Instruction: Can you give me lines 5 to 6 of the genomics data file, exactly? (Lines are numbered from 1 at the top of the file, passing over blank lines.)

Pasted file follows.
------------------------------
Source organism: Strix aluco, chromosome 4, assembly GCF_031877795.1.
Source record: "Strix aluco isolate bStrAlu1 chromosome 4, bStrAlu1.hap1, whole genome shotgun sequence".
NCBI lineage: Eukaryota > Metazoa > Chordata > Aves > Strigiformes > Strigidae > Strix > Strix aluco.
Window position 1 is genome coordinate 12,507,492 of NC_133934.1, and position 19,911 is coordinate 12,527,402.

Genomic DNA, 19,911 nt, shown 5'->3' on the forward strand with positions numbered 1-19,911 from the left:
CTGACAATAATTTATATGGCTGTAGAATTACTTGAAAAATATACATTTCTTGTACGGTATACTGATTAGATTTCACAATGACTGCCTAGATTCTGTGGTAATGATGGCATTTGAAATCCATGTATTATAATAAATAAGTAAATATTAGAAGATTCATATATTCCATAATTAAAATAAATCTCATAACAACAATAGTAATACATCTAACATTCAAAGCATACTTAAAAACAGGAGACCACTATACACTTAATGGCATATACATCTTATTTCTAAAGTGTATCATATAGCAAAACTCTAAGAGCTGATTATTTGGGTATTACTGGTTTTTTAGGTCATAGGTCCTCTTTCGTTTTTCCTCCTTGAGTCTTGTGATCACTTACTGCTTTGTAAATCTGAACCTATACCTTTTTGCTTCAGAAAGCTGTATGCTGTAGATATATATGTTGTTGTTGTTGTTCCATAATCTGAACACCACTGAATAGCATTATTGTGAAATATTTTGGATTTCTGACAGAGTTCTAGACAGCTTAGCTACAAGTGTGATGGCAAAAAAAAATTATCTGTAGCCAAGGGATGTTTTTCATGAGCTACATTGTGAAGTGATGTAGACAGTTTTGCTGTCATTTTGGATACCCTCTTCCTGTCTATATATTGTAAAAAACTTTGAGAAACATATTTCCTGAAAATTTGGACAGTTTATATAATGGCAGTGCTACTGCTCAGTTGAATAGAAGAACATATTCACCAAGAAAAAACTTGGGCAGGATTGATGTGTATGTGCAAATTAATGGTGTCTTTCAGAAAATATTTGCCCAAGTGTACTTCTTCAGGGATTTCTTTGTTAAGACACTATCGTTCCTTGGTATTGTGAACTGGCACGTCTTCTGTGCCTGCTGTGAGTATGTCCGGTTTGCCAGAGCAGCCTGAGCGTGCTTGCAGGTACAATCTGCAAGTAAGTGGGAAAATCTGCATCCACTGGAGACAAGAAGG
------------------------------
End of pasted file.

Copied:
Genomic DNA, 19,911 nt, shown 5'->3' on the forward strand with positions numbered 1-19,911 from the left:
CTGACAATAATTTATATGGCTGTAGAATTACTTGAAAAATATACATTTCTTGTACGGTATACTGATTAGATTTCACAATGACTGCCTAGATTCTGTGGTAATGATGGCATTTGAAATCCATGTATTATAATAAATAAGTAAATATTAGAAGATTCATATATTCCATAATTAAAATAAATCTCATAACAACAATAGTAATACATCTAACATTCAAAGCATACTTAAAAACAGGAGACCACTATACACTTAATGGCATATACATCTTATTTCTAAAGTGTATCATATAGCAAAACTCTAAGAGCTGATTATTTGGGTATTACTGGTTTTTTAGGTCATAGGTCCTCTTTCGTTTTTCCTCCTTGAGTCTTGTGATCACTTACTGCTTTGTAAATCTGAACCTATACCTTTTTGCTTCAGAAAGCTGTATGCTGTAGATATATATGTTGTTGTTGTTGTTCCATAATCTGAACACCACTGAATAGCATTATTGTGAAATATTTTGGATTTCTGACAGAGTTCTAGACAGCTTAGCTACAAGTGTGATGGCAAAAAAAAATTATCTGTAGCCAAGGGATGTTTTTCATGAGCTACATTGTGAAGTGATGTAGACAGTTTTGCTGTCATTTTGGATACCCTCTTCCTGTCTATATATTGTAAAAAACTTTGAGAAACATATTTCCTGAAAATTTGGACAGTTTATATAATGGCAGTGCTACTGCTCAGTTGAATAGAAGAACATATTCACCAAGAAAAAACTTGGGCAGGATTGATGTGTATGTGCAAATTAATGGTGTCTTTCAGAAAATATTTGCCCAAGTGTACTTCTTCAGGGATTTCTTTGTTAAGACACTATCGTTCCTTGGTATTGTGAACTGGCACGTCTTCTGTGCCTGCTGTGAGTATGTCCGGTTTGCCAGAGCAGCCTGAGCGTGCTTGCAGGTACAATCTGCAAGTAAGTGGGAAAATCTGCATCCACTGGAGACAAGAAGG